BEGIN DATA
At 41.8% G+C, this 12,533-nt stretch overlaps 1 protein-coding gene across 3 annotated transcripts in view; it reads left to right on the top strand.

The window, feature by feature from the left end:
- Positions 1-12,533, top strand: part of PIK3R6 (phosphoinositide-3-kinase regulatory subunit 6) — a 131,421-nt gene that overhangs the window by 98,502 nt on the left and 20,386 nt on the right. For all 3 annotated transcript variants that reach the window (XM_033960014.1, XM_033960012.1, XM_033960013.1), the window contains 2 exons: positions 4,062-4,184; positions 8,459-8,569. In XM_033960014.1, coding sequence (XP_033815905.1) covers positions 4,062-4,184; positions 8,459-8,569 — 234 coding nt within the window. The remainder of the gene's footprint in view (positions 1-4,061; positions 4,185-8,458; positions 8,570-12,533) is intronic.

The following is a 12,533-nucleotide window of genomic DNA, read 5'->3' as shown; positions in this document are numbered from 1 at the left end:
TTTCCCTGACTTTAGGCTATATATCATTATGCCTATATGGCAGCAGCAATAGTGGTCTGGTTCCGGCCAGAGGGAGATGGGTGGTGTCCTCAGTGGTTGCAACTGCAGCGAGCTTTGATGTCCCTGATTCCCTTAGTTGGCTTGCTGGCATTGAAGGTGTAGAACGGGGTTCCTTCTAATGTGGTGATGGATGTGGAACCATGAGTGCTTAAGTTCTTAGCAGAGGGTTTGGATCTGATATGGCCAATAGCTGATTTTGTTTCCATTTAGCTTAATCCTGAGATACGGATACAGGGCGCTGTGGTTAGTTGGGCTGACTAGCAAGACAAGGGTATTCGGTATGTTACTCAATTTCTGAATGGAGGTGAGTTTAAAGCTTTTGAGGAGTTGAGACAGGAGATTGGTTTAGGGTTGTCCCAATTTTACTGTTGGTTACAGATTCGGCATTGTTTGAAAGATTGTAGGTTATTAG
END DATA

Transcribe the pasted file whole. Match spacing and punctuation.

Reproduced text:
At 41.8% G+C, this 12,533-nt stretch overlaps 1 protein-coding gene across 3 annotated transcripts in view; it reads left to right on the top strand.

The window, feature by feature from the left end:
- Positions 1-12,533, top strand: part of PIK3R6 (phosphoinositide-3-kinase regulatory subunit 6) — a 131,421-nt gene that overhangs the window by 98,502 nt on the left and 20,386 nt on the right. For all 3 annotated transcript variants that reach the window (XM_033960014.1, XM_033960012.1, XM_033960013.1), the window contains 2 exons: positions 4,062-4,184; positions 8,459-8,569. In XM_033960014.1, coding sequence (XP_033815905.1) covers positions 4,062-4,184; positions 8,459-8,569 — 234 coding nt within the window. The remainder of the gene's footprint in view (positions 1-4,061; positions 4,185-8,458; positions 8,570-12,533) is intronic.

The following is a 12,533-nucleotide window of genomic DNA, read 5'->3' as shown; positions in this document are numbered from 1 at the left end:
TTTCCCTGACTTTAGGCTATATATCATTATGCCTATATGGCAGCAGCAATAGTGGTCTGGTTCCGGCCAGAGGGAGATGGGTGGTGTCCTCAGTGGTTGCAACTGCAGCGAGCTTTGATGTCCCTGATTCCCTTAGTTGGCTTGCTGGCATTGAAGGTGTAGAACGGGGTTCCTTCTAATGTGGTGATGGATGTGGAACCATGAGTGCTTAAGTTCTTAGCAGAGGGTTTGGATCTGATATGGCCAATAGCTGATTTTGTTTCCATTTAGCTTAATCCTGAGATACGGATACAGGGCGCTGTGGTTAGTTGGGCTGACTAGCAAGACAAGGGTATTCGGTATGTTACTCAATTTCTGAATGGAGGTGAGTTTAAAGCTTTTGAGGAGTTGAGACAGGAGATTGGTTTAGGGTTGTCCCAATTTTACTGTTGGTTACAGATTCGGCATTGTTTGAAAGATTGTAGGTTATTAG